Consumer confidence snapped back more than forecast in November as Americans turned less pessimistic on the outlook for jobs and wages, one reason why spending has jumped at the start of the holiday season.
The Conference Board’s index increased to 56 from a revised 40.9 reading in October, the biggest monthly gain since April 2003, figures from the New York-based private research group showed today. The gauge exceeded the most optimistic forecast in a Bloomberg News survey.
The improvement in sentiment may help sustain household purchases, which account for about 70 percent of the economy, after sales climbed on Nov. 25 and Nov. 28, so-called Black Friday and Cyber Monday. Another report showing home prices continue to drop raises the risk that, without a pickup in hiring, consumers will retreat in early 2012.
“We are seeing confidence returning to the ranges it’s been in the past two years in this lukewarm recovery,” said Guy Berger, an economist at RBS Securities Inc. in Stamford, Connecticut. While the data are consistent with the gains in holiday retail sales, “it doesn’t bode for a further acceleration in spending, but more of the same,” he said.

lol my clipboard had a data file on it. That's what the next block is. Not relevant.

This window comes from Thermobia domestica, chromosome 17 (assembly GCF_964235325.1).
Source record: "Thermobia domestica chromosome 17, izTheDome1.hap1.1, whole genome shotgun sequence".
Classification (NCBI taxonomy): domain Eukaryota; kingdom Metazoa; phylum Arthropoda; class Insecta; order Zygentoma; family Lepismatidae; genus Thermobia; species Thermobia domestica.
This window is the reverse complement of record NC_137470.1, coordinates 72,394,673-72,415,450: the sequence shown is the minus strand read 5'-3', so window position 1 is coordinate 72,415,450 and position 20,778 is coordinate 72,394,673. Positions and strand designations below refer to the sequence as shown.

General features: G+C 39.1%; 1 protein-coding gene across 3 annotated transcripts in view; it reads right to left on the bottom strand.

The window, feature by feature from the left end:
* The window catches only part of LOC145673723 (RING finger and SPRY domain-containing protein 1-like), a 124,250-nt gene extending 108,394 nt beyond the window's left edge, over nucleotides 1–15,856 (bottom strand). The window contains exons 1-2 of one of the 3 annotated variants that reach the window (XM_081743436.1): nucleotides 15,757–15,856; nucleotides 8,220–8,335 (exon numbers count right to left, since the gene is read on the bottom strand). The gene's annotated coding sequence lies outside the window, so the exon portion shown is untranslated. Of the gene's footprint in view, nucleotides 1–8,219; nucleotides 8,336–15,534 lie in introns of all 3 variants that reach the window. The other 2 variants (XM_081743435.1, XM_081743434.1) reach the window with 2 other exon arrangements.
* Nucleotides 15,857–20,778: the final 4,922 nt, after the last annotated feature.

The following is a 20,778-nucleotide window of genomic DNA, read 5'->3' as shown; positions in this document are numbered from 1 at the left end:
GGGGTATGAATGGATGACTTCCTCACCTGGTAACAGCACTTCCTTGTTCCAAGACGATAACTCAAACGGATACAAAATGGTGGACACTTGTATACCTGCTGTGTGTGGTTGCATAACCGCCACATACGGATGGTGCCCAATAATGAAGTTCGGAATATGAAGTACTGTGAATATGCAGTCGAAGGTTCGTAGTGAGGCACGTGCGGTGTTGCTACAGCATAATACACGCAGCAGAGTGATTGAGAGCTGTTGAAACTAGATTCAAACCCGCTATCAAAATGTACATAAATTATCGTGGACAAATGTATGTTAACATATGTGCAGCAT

The Conference Board’s confidence gauge climbed to the highest level since July, recovering plunges in August and October that left it at a two-year low and putting it more in line with other surveys.
Other Confidence Gauges
The Thomson Reuters/University of Michigan final index of consumer sentiment rose to 64.1 this month, the highest since June, from 60.9 in October. The Bloomberg Consumer Comfort Index’s monthly expectations gauge climbed in November to the highest reading since July.
In Europe, the debt crisis is depressing consumer attitudes. European confidence in the economic outlook dropped more than economists projected in November as the 17-nation euro region moved closer to recession.
An index of executive and consumer sentiment in the euro area fell to 93.7 from 94.8 in October, the European Commission in Brussels said today. That’s the lowest since November 2009.
Economists at Credit Suisse said before today’s U.S. confidence report that there is a “seasonal tendency” for the Conference Board’s measure to rise in November and drop in October. The gauge has increased in 16 of the last 20 Novembers after declining in 18 of 20 Octobers.